Speaking of which, this is one twisted situation they've found themselves in. It seems like parties unknown have maimed a bunch of innocent Winnypigs (sp?) to put their visitors through a nonsensical Crystal Maze type challenge. Hopefully it'll all make sense in the end...
"We are stuck underground, we have no water, and if we don't die of thirst it'll only be because we starved to death first" - Number Two

SpaceVets 2x04 Caves of Doom **

It didn't make a lot of sense, really. It's not a bad joke ending, but I don't understand why the SpaceVets are only mildly cheesed off. They should be infuriated at these sickos, keeping a perpetual supply of injured Wynnypygs (sp?) on standby on the off chance someone crashes into this exact part of their barren planet where this pointless enterprise has been set up.

And what about the other Winhyephygges (sp?) that needed those emergency supplies to fight off that plague all those hours ago? How many have died through Dogsbody's error?

Never mind all that, there's loads of green poo and squelchy farts! HAHAHAHA!!!! I think this is one of the ones that works better when you're eight.
- "What's that?"
- "It's a big pile of poo, sir" - Pubble and Mona

SpaceVets 2x10 Menace of the Machines ***

The vets are replaced one by one with inept robot duplicates. It was bound to happen sooner or later, and even though the child audience probably weren't sick to death of the trope yet, they still play it for laughs. Or maybe they're just making patronisingly sure you know what's going on.

The best thing about this one is the creative puppets. I assumed The Miasma (dun, dun, dun) and her pessimistic Scouse lizard sidekick thing were the series' main antagonists when they showed up. But no, they're just the baddies of the week, given way more attention to detail than one-off characters in most grown-up shows. It's borderline Farscape.
"This is slightly annoying. This is slightly annoying" - Robot Two

SpaceVets 2x06 Sunday Rotten Sunday ***

Thus ends my brief VHS-filmed-off-of-a-TV-screen reacquaintance with Junior Red Dwarf, and you know what? It wasn't bad at all. And not that much like Red Dwarf either. It knocks the measly Watt on Earth into a deerstalker-covering-its-backwards/green-ears hat.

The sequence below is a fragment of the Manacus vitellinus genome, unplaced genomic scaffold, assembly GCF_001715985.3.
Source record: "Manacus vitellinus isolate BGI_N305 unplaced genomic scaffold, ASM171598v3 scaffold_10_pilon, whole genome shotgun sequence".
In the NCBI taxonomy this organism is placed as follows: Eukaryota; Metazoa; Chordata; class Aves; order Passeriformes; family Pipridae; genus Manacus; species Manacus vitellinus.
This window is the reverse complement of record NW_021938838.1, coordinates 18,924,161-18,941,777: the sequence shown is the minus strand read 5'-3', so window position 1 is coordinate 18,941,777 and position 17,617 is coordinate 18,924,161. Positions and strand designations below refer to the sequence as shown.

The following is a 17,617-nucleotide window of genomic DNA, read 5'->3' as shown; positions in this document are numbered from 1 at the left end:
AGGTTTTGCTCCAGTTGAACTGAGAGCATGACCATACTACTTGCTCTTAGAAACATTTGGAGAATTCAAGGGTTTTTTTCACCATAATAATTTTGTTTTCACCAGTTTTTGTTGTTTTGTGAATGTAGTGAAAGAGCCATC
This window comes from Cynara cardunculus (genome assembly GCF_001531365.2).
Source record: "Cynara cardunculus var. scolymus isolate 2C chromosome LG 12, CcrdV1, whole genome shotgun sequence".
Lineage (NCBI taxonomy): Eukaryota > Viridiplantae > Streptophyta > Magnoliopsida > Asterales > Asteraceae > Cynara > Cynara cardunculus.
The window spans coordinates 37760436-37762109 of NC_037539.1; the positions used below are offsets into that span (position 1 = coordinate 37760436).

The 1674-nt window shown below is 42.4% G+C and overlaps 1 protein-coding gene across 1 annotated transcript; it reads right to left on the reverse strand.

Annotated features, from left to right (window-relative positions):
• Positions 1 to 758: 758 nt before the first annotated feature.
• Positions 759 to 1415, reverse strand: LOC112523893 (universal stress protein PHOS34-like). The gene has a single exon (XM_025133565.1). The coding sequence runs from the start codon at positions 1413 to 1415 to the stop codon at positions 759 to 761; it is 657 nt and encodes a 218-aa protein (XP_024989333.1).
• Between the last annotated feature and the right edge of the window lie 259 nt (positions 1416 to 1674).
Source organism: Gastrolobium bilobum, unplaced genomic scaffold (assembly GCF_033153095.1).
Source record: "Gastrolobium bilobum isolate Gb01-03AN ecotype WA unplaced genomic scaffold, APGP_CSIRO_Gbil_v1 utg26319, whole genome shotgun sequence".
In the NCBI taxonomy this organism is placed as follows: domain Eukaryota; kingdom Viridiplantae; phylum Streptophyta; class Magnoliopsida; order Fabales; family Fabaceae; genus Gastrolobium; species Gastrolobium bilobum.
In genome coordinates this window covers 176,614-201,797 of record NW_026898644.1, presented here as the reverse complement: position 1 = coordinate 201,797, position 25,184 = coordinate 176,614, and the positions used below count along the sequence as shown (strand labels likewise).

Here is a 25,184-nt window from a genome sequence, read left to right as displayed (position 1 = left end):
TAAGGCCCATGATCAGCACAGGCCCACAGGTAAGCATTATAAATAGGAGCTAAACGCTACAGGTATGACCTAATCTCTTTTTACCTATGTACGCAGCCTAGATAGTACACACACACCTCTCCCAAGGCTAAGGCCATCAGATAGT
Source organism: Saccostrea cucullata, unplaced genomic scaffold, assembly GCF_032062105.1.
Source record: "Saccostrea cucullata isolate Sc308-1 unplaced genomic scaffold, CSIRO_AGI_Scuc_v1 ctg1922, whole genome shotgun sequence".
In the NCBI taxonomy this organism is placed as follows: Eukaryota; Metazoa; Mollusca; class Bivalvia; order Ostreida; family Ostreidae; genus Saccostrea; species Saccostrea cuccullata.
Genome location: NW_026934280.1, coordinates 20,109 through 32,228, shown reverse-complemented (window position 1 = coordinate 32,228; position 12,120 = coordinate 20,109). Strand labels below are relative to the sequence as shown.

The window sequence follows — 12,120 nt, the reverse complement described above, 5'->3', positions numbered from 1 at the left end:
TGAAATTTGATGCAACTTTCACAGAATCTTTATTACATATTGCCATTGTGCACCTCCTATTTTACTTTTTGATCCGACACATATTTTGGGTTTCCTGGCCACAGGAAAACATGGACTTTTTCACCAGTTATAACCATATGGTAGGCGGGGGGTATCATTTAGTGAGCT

There isn't much intergalactic veterinary practice on show as the crew takes some time off, but things are still exciting thanks to an attack by a slightly sexy space pirate queen and a time travel watch that Dogsbody rather conveniently picks up at a jumble sale. What, does the kid have to invent everything? Just go with it.
"Right, wrong, who's to say? Is that the only reason you can come up with?" - Dogsbody

Watt on Earth 1x01 **

Wow, Pip and Jane Baker! Infamously the worst writers of that long-running sci-fi series your channel recently killed off for another decade or so. It's nice that the BBC sometimes gives things a chance, even if their decisions don't always make sense.

I actually have fond memories of this (though mainly from the second series), but even through the rose-hued fog of innocence, I didn't expect it to be good or anything. I'm hoping it gets a bit scary at least, though at the moment Jemadah's just giving me warm nostalgia. All baddies should be accompanied by a theme song that reminds you of their name in every scene.

The titular alien is called Watt, and he's literally on Earth. If you don't get it yet, Pip & Jane rub their brilliant pun in your face until you do. Watt can transanimateobjectify into any object, but he always gets things slightly wrong. Like the backwards ears that prevent him from going out in public. Can't he just make a bandana like Spock?
"Don't germs taste nice?" - Watt

Watt on Earth 1x02 **

The episode begins with an unexciting car/bicycle chase that ends abruptly when Jemadah gets stuck in mild traffic. I could keep mentioning the sinister paedophilia parallels as an old man stalks a child relentlessly, but let's take that as read from now on.

Unperturbed by the out-of-this-world activity he's been reluctantly mixed up in, Sean continues to run trivial errands for his family. I have a feeling this is going to be less gripping than I remembered.
"I've transanimateobjectified too often too quickly" - Watt

Watt on Earth 1x03 **

We slowly start to piece together Watt's background, but the episode is mainly concerned with infantile-alien-prince-out-of-water gags as Watt needs to find something palatable to give him the energy to transanimateobjectify. I have a vicarious Proustian memory of him eating the dog food and squirty cream bap.
"You have my assurance, Regent Protector, before this Earth day is out, your nephew will be destroyed!" - Jemadah

Watt on Earth 1x04 ***

This is where things start to get scary. If you're six, anyway.

Watt learns about the threat to his life, and deduces what happened to his parents. More pressingly, Sean's family is now in danger too, thanks to the intruder they're unknowingly sheltering, and we get our first worthwhile cliffhanger as they're gassed to... well, presumably not death. But what if you didn't catch the next one?

There are some lessons for kids in there too: don't trust smoke alarms or salesmen educated in Latin.
"Black holes and quasars!" - Watt

Watt on Earth 1x05 *

Having narrowly escaped being burned alive, Watt hides in his child friend's bedroom, takes all his clothes off and makes a secret den overlooking his bed.

Meanwhile, Jemadah dresses up as a clown and uses a false identity to sneak his way behind-the-scenes at a pre-teen princess pageant.

I said I was going to stop it, but not until Pip & Jane do.
"If they had a chart for pests, you'd be number one" - Sean Ruddock

Watt on Earth 1x06 **